Is there an upside to the recession? Quite a few people seem to think so. David Goodhart, editor of Prospect magazine, hopes for a good recession in which only rich bankers will be laid off, and the effects of which will be largely ‘cleansing’.
The design version of this argument would have Zaha Hadid, Ross Lovegrove, Marcel Wanders, and Campana Brothers canned; and a moral reawakening would replace stylistic decadence. With echoes of the early-Nineties, designers are again beating themselves up over their supposed excess. Back then, they regretted the superficiality of Eighties’ Post Modernism and the matt black and chrome-trimmed Yuppie lifestyle. Today, outlandish architecture and design-art are placed alongside Damien Hirst’s Diamond Skull and the Candy and Candy’s apartments as symptoms of empty extravagance.
But the Bring-On-The-Slump crowd are equally self-indulgent. Recessions are marked by bankruptcies, mass unemployment, house repossessions and general misery, not by moral renewal. A mean-spirited Puritanism lies behind those beckoning recession.Their outlook reveals a shocking detachment from economic and historical realities. The recessionistas just don’t get it, they have not grasped the depth of the economic crisis we face. This is no mere downturn, blip or ‘natural correction’; it’s a process that will last years. It could inflict a terrible toll on the profession. No doubt these commentators come from the kind of backgrounds that weren’t blighted by previous busts, but few practising designers and architects will be able to maintain such glorious indifference in the face of the coming havoc.
The prospect facing young designers is particularly bleak. Ian Cochrane, director of Ticegroup and former managing director of both Fitch and Landor Europe, recently gave a clue to what might happen. He recommended that design agencies should consider a three-day week, and advised design students to ‘get out of this business… [which] does not need you’.Today’s Puritans are motivated by a mix of environmental, psychological and aesthetic concerns.Anti-growth is a deep-seated sentiment. Here, economic growth is held to be destructive, wasteful and ‘unsustainable’. This tendency looks forward to the cuts in consumption that falling living standards will bring. Goodhart hopes that the recession will ‘cut energy use and make people more open to arguments about constraints on consumption.’
Other ‘anti-stuff’ advocates bend more towards Oliver James’ notion of affluenza, believing that wealth leads to mental illness. Cutting back, it’s felt, would clear the mind. All take the benefits of growth for granted, while kicking away the steps of the majority below them who are still struggling to reach such a contented security. Then there are the ‘Less is more’ aesthetes, who reject the visual experimentation of the past few years as ‘fluff’ and tasteless excess. They often point to the flourishing of design in the 1930s, thinking that the economic constraints of the Great Depression prompted design innovation.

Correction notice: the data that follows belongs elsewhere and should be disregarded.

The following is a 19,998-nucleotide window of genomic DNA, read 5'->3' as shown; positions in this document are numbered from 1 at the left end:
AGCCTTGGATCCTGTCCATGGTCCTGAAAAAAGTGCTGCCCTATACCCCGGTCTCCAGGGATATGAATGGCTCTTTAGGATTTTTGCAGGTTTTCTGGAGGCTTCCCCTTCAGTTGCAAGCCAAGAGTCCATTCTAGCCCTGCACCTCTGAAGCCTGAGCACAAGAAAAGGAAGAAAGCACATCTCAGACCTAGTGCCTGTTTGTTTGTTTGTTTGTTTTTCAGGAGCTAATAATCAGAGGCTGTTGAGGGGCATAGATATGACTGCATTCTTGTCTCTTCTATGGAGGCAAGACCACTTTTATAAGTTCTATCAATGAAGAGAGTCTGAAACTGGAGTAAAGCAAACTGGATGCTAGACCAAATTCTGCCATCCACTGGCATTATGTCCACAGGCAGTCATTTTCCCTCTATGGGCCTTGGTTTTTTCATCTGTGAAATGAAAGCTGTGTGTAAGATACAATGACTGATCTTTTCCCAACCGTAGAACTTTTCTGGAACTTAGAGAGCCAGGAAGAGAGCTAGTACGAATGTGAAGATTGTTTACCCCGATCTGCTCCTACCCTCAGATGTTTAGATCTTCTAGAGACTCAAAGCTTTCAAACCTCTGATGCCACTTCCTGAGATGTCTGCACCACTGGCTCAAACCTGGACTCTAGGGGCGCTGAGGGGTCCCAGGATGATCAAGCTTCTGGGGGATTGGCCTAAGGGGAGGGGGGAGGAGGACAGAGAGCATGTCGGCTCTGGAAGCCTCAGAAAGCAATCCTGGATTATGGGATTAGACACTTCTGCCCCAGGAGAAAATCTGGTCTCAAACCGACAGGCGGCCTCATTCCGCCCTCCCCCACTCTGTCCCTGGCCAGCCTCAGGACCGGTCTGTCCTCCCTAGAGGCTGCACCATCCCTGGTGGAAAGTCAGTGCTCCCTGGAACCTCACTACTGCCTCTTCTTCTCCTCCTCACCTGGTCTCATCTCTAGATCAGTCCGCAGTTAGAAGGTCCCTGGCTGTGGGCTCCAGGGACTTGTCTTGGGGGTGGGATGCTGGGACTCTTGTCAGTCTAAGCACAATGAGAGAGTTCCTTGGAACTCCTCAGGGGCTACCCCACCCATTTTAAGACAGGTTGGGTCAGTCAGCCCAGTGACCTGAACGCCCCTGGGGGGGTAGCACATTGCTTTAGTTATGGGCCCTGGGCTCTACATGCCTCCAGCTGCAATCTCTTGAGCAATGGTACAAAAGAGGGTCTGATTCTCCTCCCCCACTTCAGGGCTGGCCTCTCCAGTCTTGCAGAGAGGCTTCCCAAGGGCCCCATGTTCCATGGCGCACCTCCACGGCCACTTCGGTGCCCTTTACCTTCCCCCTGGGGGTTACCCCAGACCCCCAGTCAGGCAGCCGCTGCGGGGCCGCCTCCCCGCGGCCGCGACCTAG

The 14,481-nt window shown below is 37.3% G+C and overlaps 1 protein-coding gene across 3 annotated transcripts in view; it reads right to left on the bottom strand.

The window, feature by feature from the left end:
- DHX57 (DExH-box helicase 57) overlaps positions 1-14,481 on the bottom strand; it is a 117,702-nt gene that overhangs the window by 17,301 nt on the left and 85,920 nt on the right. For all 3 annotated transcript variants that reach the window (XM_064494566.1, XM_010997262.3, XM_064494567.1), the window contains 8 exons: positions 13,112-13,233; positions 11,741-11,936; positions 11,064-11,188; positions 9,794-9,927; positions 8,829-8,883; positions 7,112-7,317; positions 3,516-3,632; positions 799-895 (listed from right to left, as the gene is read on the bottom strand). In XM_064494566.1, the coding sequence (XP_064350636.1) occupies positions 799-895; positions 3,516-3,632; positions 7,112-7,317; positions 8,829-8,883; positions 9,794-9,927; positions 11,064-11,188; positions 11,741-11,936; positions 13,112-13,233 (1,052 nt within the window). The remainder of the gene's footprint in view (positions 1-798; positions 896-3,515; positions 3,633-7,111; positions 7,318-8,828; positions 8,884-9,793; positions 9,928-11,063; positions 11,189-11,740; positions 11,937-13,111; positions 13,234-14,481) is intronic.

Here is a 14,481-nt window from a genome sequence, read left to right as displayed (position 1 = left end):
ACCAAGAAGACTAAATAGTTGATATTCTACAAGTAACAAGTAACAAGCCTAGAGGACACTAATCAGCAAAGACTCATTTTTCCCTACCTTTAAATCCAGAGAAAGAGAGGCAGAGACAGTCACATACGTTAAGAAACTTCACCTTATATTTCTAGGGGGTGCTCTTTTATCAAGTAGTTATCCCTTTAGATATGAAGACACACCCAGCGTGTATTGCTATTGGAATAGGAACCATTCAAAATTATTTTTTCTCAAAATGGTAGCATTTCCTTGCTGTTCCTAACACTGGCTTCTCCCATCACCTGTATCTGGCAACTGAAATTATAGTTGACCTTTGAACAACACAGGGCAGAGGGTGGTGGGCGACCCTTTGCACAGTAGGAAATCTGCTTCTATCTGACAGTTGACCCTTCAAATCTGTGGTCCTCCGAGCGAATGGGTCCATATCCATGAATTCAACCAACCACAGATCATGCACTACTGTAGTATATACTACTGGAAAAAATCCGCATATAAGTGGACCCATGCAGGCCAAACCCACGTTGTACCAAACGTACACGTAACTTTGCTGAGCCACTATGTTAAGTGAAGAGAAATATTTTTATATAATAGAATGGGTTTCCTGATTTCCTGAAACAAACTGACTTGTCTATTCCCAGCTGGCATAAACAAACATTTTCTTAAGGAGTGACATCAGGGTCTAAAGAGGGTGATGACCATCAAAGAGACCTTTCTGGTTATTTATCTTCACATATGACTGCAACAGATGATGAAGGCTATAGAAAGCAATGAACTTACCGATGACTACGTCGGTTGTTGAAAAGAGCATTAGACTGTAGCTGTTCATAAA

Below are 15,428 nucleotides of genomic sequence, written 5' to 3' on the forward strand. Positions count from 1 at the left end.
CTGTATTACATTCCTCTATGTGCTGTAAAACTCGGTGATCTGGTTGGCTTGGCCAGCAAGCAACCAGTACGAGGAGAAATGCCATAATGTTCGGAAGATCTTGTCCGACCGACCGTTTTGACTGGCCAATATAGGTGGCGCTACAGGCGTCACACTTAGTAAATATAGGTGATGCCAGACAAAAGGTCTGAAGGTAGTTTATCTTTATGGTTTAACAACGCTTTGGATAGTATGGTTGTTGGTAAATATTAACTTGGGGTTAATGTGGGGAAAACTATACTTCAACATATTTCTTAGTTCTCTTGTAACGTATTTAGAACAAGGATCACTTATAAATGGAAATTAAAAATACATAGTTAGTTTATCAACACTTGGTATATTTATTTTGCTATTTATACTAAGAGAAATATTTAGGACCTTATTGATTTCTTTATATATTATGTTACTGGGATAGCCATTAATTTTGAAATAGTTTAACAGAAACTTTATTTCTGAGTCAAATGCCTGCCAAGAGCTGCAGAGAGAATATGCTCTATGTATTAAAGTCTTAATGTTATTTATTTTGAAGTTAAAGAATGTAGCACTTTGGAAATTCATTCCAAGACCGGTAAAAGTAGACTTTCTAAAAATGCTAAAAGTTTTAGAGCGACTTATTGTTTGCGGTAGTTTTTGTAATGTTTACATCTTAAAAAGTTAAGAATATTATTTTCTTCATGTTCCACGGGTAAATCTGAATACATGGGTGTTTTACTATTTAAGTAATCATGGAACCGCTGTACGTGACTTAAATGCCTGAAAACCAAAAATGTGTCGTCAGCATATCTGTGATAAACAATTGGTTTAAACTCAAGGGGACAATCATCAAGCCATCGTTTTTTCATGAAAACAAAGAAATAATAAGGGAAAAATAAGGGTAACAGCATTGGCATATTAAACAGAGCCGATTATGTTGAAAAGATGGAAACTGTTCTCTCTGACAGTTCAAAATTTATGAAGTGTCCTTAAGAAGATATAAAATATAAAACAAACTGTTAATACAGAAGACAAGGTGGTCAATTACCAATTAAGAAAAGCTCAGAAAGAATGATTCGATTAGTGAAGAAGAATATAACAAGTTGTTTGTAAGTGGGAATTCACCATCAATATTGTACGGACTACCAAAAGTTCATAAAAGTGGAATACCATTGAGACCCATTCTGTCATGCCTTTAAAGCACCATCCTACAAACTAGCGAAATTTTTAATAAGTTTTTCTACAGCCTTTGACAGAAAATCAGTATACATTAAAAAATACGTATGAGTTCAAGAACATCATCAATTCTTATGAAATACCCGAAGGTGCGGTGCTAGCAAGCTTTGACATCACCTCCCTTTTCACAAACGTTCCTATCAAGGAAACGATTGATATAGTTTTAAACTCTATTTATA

But the pioneers of the Bauhaus and elsewhere were inspired by the radical ideas of Modernism, not the make-do-and-mend constraints of the depression. Other design puritans hope that less building will lead to more thoughtful architecture. But why should fewer buildings necessarily be better buildings? Quality is far more dependent on ideas, ambition and funding – all of which look like being in short supply. A cursory glance around our urban landscapes can surely only lead to the demand for better and more architecture?
Unfortunately, there are plenty of guilt-ridden designers and architects who are predisposed to these wrong-headed ideas. Even before the recession many were encouraged to worry about their work’s lack of meaning and contribution to landfill, by the ‘anti-stuff’ and ‘anti-fluff’ moralisers. The problem is that this sense of shame is not based on a clear analysis of the benefits people gain from stuff relative to overblown problems like landfill. The self-doubt instead stems from the intellectually- paralysing effect of sustainability ideas. These simultaneously inflate the size of problems, and then promote low-impact gestures instead of grand-scale solutions. The objections to the Severn tidal barrage on the grounds of its potential effects on the bird habitats, is a classic example.
The depth and length of the recession is unclear, but we can also start to make out an altered client landscape emerging from the embers. Britain’s financial services sector, so long a driver of design budgets, will contract. The creeping expansion of the state sector will also reverse, as weak public finances will dictate cutbacks. The largely forgotten manufacturing sector is likely to weather the storm better than most, as its export focus should benefit from the humbling of the pound. Designers would do well to use their downtime to develop their knowledge of such sectors, and re-orientate themselves towards designing some big scale solutions that the New Puritans continually duck. What is certain is that as job losses cut deeper into the creative sector, talk of the benefits of a good recession will go down as well as a banker’s bonus.